Opinion: January 21st can't come soon enough
I don't know about you, but I haven't been coping very well with the shocking attack on democracy we just witnessed. Interrupted sleep, loss of appetite, mood swings, and feeling regularly conflicted about whether to try and tune it out or jump back into doomscrolling as horrifying new details continue to emerge. I’m not sure I’ve ever felt this sense of melancholy, loss, sorrow and at times rage before. It's one thing for a bunch of goons and domestic terrorists to launch such a sinister, dangerous and violent attack on congress, but that some of the people there were Christians is utterly distressing and sickening to me.
And I feel in an indirect way this is going to be a real issue in Australia over the next few years for the Christian church. Pastors, leaders and general members will need to decide whether an emboldened and aggressive form of Christian nationalism usurps Jesus’ call to love our neighbour, to obey our governments, and to try to live at peace with everyone.
Conservative media and some influential Christian groups are railing against big tech for censuring Trump (along with many high profile Qanon supporters and right wing extremist groups fomenting political violence). Rather than confront what happened they are actively encouraging their followers to move over to Parler, the app/website known for being right wing friendly and a safe haven for extremist groups and conspiracy theories.
Now of course there are times to argue and protect freedom of speech as a central bedrock of democracy and human flourishing. But this is not one of them. Especially when that freedom is being used to actively overthrow the government with acts of terror and violence. This moment in history calls for some serious soul searching, rather than defending the indefensible. Let’s be clear:
Trump incited this, and is responsible for it.
It is incontrovertible. And he has now been impeached a second time for his behaviour.
Even if he didn’t directly command people to physically storm the Capitol, he created the conditions, worked up his base, knew exactly what it would lead to, and dragged his feet on quelling the violence. And I plead for Christians who are going along with the false narrative that either a) Trump had nothing to do with it or b) this isn't that big of a deal, to see this for what it was: A deliberate stunt to not only undermine the results of the election, but democracy itself.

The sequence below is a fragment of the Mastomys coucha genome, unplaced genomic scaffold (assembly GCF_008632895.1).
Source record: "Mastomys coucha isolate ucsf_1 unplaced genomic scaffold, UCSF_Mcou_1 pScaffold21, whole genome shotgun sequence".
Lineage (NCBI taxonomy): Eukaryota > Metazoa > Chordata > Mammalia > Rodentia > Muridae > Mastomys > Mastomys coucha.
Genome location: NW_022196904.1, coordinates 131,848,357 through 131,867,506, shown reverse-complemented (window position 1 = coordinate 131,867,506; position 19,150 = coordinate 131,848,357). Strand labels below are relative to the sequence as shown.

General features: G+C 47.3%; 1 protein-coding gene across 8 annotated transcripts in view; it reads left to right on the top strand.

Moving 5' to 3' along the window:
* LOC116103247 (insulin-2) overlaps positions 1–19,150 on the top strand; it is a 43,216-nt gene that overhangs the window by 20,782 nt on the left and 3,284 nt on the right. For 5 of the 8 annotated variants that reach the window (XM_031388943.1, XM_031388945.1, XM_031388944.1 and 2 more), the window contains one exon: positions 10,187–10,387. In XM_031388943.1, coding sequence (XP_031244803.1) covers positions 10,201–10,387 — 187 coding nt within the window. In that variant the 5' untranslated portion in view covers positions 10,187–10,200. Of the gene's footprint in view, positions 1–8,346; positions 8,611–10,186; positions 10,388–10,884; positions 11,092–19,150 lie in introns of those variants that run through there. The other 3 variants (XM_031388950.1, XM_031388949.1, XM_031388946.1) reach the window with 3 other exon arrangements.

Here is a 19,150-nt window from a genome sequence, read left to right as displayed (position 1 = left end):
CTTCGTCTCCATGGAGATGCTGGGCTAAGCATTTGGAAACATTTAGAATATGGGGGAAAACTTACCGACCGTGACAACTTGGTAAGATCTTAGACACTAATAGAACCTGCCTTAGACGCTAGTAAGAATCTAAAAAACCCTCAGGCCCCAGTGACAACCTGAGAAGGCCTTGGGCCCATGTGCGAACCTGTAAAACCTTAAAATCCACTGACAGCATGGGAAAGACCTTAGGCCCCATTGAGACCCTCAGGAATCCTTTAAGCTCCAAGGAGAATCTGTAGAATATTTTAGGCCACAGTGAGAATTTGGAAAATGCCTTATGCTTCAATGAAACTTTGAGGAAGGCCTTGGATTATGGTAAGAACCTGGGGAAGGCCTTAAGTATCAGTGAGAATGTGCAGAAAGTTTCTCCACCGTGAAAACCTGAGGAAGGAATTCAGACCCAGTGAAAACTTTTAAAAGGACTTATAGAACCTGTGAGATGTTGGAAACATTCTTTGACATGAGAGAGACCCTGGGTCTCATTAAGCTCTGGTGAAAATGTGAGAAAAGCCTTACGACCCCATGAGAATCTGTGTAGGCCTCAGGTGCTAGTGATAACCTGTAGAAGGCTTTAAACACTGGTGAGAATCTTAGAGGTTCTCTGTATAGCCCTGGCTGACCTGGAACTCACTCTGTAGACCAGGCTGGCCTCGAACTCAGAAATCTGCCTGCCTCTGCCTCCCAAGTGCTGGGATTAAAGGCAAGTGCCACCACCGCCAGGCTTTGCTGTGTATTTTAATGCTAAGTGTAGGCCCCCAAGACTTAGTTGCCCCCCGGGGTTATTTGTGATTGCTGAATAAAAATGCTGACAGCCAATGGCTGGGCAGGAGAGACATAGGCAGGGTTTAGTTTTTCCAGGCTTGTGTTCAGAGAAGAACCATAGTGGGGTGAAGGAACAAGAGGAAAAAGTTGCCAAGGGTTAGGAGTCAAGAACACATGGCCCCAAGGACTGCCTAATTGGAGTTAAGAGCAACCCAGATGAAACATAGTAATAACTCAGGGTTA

Joe Biden won this election. And Christians need to stop believing the entirely bogus claims that the election was stolen or fraudulent. The Trump administration had their chance to provide evidence in the courts, but so far they have produced a stunning, if not entirely predictable, 1 win and 61 losses in court. It is clear that Trump’s claims did not stack up. Mere claims of evidence are not synonymous with actual evidence.
William Barr, who was the Michael Jordan of loyalists to Trump (or at the very least in the starting five) said emphatically that the US Department of Justice found no evidence of mass voter fraud. The courts, many of them Trump appointees(!), smacked down decision after decision for their frivolity and jaw-dropping audacity for unrealistic judicial remedy.
Conservative media and lobby groups often pride themselves on being truth-tellers, and yet I don’t see a lot of statements or posts coming out from them that align with biblical or objective reality, even when it hits them in the face on the world’s largest stage. What I do see is the same inflammatory rhetoric, the same predictable and diversionary scapegoating tactics, and the same future for Australian Evangelicalism if we’re not careful.
It’s easy to stoke the fires of negative partisanship when it’s lucrative, makes you feel important, and like you’re making a difference. But I’m not sure that tearing a country apart is the sort of difference Jesus calls us to. When you incense and blind Christians to their own rage and perceived grievances, that is not leadership, and our credibility becomes as bare as the chest of a certain Qanon Shaman, sporting horns and a pelt jacket. Not an image to be respected, but the symbol of a crazed movement forcibly inserting itself into a place it never belonged in the first place.
When Christians adhere to the political mania, our ability to meaningfully connect and empathise with others disappears. Our ability to hear and live out God’s Word suffers. Our ability to worship the God who is transcendent, sovereign, eternal, and the final arbiter of justice, starts to diminish and shrink back as we take temporal justice into our own hands. Reeking of desperation, delusion and death, yet perplexed why the world hates us for our poisonous politics far more than it ever did for being selfless followers of Christ.
Normally I don't get so worked up about politics. I follow it with more than a passing interest, but I don’t consider myself particularly left or right, progressive or conservative, beholden to any one tribe or party. My allegiance is to Jesus. I try and take each issue as it comes, and line it up with what I know to be true of the Bible. Sometimes I change my mind on certain issues, sometimes I don’t. I also know that a functional pluralistic society entails sacrifice, working with people we at times disagree with, making good faith arguments based on persuasion and truth, and being people that promote the common good and see all men and women as being made in the image of God.